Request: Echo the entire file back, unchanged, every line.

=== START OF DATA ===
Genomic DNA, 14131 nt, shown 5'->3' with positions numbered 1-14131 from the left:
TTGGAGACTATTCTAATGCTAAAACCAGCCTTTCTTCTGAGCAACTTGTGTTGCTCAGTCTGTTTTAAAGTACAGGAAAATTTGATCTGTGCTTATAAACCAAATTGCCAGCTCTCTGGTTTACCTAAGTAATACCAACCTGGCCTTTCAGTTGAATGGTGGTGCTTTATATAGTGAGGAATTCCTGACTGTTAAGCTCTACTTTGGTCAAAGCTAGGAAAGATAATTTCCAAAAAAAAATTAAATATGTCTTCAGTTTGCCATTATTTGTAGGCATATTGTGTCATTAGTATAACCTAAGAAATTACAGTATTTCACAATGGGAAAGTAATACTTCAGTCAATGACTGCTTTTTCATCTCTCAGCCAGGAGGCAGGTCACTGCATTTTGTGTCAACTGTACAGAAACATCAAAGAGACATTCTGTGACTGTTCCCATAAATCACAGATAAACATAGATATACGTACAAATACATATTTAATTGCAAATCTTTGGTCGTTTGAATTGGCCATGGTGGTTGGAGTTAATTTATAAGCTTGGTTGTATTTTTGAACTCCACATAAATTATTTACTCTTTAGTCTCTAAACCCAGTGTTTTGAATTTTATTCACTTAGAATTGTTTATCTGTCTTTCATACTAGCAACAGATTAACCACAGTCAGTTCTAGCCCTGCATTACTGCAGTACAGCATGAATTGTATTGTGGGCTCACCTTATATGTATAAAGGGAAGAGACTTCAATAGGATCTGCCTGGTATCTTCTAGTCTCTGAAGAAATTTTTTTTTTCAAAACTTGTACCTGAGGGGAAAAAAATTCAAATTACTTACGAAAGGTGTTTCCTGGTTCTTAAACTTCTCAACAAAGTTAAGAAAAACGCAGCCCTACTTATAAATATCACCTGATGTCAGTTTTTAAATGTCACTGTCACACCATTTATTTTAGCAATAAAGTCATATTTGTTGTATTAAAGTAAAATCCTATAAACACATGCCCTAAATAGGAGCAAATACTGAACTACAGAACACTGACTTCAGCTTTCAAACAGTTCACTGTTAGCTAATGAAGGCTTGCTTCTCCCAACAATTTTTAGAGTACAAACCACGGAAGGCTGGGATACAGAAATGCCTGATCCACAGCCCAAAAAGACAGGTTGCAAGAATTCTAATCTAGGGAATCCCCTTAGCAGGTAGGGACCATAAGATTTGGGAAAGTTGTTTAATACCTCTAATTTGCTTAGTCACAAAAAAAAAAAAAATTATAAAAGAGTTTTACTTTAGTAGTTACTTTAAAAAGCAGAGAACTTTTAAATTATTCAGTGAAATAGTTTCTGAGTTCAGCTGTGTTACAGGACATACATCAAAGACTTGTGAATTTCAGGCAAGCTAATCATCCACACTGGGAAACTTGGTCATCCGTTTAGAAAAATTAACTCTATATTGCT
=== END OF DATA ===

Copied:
Genomic DNA, 14131 nt, shown 5'->3' with positions numbered 1-14131 from the left:
TTGGAGACTATTCTAATGCTAAAACCAGCCTTTCTTCTGAGCAACTTGTGTTGCTCAGTCTGTTTTAAAGTACAGGAAAATTTGATCTGTGCTTATAAACCAAATTGCCAGCTCTCTGGTTTACCTAAGTAATACCAACCTGGCCTTTCAGTTGAATGGTGGTGCTTTATATAGTGAGGAATTCCTGACTGTTAAGCTCTACTTTGGTCAAAGCTAGGAAAGATAATTTCCAAAAAAAAATTAAATATGTCTTCAGTTTGCCATTATTTGTAGGCATATTGTGTCATTAGTATAACCTAAGAAATTACAGTATTTCACAATGGGAAAGTAATACTTCAGTCAATGACTGCTTTTTCATCTCTCAGCCAGGAGGCAGGTCACTGCATTTTGTGTCAACTGTACAGAAACATCAAAGAGACATTCTGTGACTGTTCCCATAAATCACAGATAAACATAGATATACGTACAAATACATATTTAATTGCAAATCTTTGGTCGTTTGAATTGGCCATGGTGGTTGGAGTTAATTTATAAGCTTGGTTGTATTTTTGAACTCCACATAAATTATTTACTCTTTAGTCTCTAAACCCAGTGTTTTGAATTTTATTCACTTAGAATTGTTTATCTGTCTTTCATACTAGCAACAGATTAACCACAGTCAGTTCTAGCCCTGCATTACTGCAGTACAGCATGAATTGTATTGTGGGCTCACCTTATATGTATAAAGGGAAGAGACTTCAATAGGATCTGCCTGGTATCTTCTAGTCTCTGAAGAAATTTTTTTTTTCAAAACTTGTACCTGAGGGGAAAAAAATTCAAATTACTTACGAAAGGTGTTTCCTGGTTCTTAAACTTCTCAACAAAGTTAAGAAAAACGCAGCCCTACTTATAAATATCACCTGATGTCAGTTTTTAAATGTCACTGTCACACCATTTATTTTAGCAATAAAGTCATATTTGTTGTATTAAAGTAAAATCCTATAAACACATGCCCTAAATAGGAGCAAATACTGAACTACAGAACACTGACTTCAGCTTTCAAACAGTTCACTGTTAGCTAATGAAGGCTTGCTTCTCCCAACAATTTTTAGAGTACAAACCACGGAAGGCTGGGATACAGAAATGCCTGATCCACAGCCCAAAAAGACAGGTTGCAAGAATTCTAATCTAGGGAATCCCCTTAGCAGGTAGGGACCATAAGATTTGGGAAAGTTGTTTAATACCTCTAATTTGCTTAGTCACAAAAAAAAAAAAAATTATAAAAGAGTTTTACTTTAGTAGTTACTTTAAAAAGCAGAGAACTTTTAAATTATTCAGTGAAATAGTTTCTGAGTTCAGCTGTGTTACAGGACATACATCAAAGACTTGTGAATTTCAGGCAAGCTAATCATCCACACTGGGAAACTTGGTCATCCGTTTAGAAAAATTAACTCTATATTGCT